My Mother Said

Going To Work by L S Lowry 1943

I remember my mother always told me; ‘where your treasure lies is where your heart resides’.

I never understood it nor life itself, yet subconsciously I would search for this promised wealth.

We were a band of brothers, unmoved by what life would hold, we fought wars during lunchtime, the playground our vast battlefield, flaccid hopes languished as we toiled till our souls were worn.

No battle won ever held the same nostalgia as those on days which the sun had shone.

Stories untold strewn across our young chapped lips, beads of sweat raced each other across our foreheads, killed by the swipe of a hand before reaching their final destination.

Inside us budding masculinity and sexual identity were locked in a bitter rivalry, whilst we wanted to treat girls right our nature told us we had to oppose heavily to chivalry.

A generation raised on a diet of hardcore porn and nights of debauchery.

I believed I could fly once, and not like R Kelly but like really spread my wings and I’d be gone.

The only problem was that I was afraid of heights, no matter how high I’d set my sights, fear ensured I never got off my feet.

Defeated, I became conscious of my own minuscule existence in a world that was so much bigger than I was.

Our biggest fear is not that we are in adequate.

Yet my inanimate lifestyle led me to believe that this was so.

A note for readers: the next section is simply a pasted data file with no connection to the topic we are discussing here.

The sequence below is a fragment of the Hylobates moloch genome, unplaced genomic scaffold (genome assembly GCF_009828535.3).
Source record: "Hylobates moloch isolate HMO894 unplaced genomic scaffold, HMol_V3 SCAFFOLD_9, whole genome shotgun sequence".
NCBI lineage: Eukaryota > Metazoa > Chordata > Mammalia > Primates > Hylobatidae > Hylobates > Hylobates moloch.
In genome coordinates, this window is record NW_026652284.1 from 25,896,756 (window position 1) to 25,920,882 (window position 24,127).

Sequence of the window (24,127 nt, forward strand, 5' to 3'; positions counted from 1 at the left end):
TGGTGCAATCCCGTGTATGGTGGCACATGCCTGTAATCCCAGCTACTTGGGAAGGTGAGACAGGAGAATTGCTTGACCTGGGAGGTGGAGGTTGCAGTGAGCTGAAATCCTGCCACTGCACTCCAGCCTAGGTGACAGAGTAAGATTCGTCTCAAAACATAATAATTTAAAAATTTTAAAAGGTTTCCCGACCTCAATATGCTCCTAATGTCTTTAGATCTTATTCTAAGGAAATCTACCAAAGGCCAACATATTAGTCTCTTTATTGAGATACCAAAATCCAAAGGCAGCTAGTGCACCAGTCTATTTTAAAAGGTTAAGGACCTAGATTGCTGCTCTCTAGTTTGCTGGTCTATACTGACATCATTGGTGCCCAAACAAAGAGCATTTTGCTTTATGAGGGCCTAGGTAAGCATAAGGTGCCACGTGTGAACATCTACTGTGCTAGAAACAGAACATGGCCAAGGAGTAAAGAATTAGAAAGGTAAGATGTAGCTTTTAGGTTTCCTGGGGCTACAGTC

Where was this treasure, where was my pot of Gold, under which rainbow?

Would I ever see its glow?

‘Boys will be boys, a term I heard more times than I would have like to.

From teachers who believed that it would nullify the pain I had been made to go through.

I sought my treasure in others, I craved to be accepted, yet soon learned that secondary school kids are just plain dickheads.

Because no matter how many lies I created to paint a picture of a world that was in no way reminiscent of the one in which I lived, they still pushed punched and laughed at me.

I remember one time sat in the headmaster’s office.

There I sat hunched in my crumpled uniform, looking grim faced at a man who had the audacity to ask me to explain why I had been punched,

I simply responded ‘who knows’, to which he replied we prefer definite answers.

Don’t we all I retorted? He responded with a stern look that told me my wisecracks were not welcome here.

We are told very early that our lives hold some sort of significant value.

If you are unable to find it you are plunged into this vortex of insecurity that even at a young age is enhanced by a feeling of being of little meaning,

‘Well’ I said, ‘I wasn’t one of them, I could never be.’

I remember my mother always told me; ‘where your treasure lies is where your heart resides.’

I never understood it nor life itself, yet subconsciously I would search for this promised wealth.

I found it, laying unclaimed, unloved, a box of surprises, amazing qualities, mixed with untold vices, there in a box, unloved, unclaimed, there was my wealth, laying inside of me.